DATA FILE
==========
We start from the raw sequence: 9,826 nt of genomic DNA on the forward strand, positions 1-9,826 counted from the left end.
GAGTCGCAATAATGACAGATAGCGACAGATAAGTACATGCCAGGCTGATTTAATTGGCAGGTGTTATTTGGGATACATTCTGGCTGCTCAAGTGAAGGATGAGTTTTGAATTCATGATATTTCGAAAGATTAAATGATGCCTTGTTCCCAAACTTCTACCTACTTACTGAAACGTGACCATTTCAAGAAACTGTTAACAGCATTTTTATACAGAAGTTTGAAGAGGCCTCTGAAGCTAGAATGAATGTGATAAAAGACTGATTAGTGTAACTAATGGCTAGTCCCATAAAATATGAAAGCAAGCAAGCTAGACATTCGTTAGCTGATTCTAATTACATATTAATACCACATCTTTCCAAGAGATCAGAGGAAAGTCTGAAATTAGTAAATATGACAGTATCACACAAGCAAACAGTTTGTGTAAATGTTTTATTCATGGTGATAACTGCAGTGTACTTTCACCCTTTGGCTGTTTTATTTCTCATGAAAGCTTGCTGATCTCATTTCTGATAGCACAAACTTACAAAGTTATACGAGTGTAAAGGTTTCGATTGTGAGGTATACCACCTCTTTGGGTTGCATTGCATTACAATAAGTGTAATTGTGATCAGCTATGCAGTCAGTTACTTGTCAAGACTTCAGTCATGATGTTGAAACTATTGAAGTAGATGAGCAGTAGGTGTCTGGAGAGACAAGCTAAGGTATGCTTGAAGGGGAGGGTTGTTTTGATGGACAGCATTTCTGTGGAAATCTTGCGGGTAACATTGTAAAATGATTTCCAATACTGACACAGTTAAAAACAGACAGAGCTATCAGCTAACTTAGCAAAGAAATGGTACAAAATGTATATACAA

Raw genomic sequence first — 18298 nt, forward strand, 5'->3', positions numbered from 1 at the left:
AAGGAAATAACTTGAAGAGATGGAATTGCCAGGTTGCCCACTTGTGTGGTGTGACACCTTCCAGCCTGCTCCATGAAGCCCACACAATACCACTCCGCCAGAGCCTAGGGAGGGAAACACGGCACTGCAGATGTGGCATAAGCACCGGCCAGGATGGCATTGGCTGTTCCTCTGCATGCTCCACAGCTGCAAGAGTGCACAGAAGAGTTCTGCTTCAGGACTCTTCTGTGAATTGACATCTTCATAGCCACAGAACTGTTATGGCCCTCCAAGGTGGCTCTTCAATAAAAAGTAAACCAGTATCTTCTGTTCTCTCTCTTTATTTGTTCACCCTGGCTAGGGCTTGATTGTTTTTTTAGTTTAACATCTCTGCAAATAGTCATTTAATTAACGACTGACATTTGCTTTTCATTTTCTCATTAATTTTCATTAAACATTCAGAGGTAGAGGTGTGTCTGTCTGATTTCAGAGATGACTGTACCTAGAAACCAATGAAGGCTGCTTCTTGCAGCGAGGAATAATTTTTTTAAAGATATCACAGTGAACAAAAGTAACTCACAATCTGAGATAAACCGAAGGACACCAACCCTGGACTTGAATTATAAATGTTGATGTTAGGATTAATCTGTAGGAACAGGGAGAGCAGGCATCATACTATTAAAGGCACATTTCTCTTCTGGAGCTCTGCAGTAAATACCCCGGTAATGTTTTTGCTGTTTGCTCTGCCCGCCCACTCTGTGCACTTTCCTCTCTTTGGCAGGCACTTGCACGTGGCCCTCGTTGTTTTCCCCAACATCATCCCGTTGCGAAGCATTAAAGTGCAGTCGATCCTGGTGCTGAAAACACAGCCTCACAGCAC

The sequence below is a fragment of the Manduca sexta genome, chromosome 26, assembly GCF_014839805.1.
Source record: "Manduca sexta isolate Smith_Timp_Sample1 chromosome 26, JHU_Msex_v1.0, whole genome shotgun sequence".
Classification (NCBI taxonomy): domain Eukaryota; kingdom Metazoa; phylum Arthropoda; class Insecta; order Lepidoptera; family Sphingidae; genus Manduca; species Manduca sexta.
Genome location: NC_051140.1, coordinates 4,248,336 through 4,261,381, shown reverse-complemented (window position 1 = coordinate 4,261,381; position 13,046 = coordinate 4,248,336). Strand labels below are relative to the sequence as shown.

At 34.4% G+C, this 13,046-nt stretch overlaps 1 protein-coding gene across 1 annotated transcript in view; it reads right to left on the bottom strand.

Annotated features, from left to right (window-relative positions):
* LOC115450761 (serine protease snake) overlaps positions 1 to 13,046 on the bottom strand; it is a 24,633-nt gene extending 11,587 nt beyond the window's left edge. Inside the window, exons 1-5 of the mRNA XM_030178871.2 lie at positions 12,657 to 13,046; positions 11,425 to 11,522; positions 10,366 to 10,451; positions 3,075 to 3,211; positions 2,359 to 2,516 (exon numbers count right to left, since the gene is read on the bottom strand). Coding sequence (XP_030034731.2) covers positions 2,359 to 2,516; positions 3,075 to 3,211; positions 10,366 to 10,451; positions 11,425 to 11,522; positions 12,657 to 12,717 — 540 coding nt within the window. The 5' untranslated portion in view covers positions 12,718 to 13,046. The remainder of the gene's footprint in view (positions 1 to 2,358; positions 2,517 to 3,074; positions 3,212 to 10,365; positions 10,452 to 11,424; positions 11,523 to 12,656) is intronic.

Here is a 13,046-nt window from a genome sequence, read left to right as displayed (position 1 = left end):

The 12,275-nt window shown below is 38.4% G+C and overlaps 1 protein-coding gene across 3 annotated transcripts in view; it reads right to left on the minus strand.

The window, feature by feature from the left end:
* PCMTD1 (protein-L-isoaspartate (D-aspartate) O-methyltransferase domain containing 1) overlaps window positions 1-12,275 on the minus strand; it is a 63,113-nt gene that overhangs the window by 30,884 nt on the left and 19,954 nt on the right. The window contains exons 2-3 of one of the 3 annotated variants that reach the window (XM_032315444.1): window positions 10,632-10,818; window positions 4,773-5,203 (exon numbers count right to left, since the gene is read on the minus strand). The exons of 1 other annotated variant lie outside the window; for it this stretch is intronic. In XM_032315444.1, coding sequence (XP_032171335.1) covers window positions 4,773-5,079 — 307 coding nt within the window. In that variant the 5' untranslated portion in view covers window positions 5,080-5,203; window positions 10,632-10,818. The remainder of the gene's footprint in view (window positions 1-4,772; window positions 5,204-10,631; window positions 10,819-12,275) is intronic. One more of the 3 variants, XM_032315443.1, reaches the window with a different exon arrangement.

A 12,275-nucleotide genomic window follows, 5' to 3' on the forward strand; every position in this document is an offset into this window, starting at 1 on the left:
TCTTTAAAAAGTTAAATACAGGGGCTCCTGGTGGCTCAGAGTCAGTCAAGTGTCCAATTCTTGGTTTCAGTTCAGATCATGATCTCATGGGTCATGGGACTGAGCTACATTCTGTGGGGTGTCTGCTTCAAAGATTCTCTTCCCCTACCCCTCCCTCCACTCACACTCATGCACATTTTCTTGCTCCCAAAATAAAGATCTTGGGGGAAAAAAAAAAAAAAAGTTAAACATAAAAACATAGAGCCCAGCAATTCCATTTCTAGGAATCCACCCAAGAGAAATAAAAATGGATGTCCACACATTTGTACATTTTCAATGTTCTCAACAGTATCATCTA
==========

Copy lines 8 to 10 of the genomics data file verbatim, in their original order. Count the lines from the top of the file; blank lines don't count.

Genome location: NC_051140.1, coordinates 4,248,336 through 4,261,381, shown reverse-complemented (window position 1 = coordinate 4,261,381; position 13,046 = coordinate 4,248,336). Strand labels below are relative to the sequence as shown.

At 34.4% G+C, this 13,046-nt stretch overlaps 1 protein-coding gene across 1 annotated transcript in view; it reads right to left on the bottom strand.

Annotated features, from left to right (window-relative positions):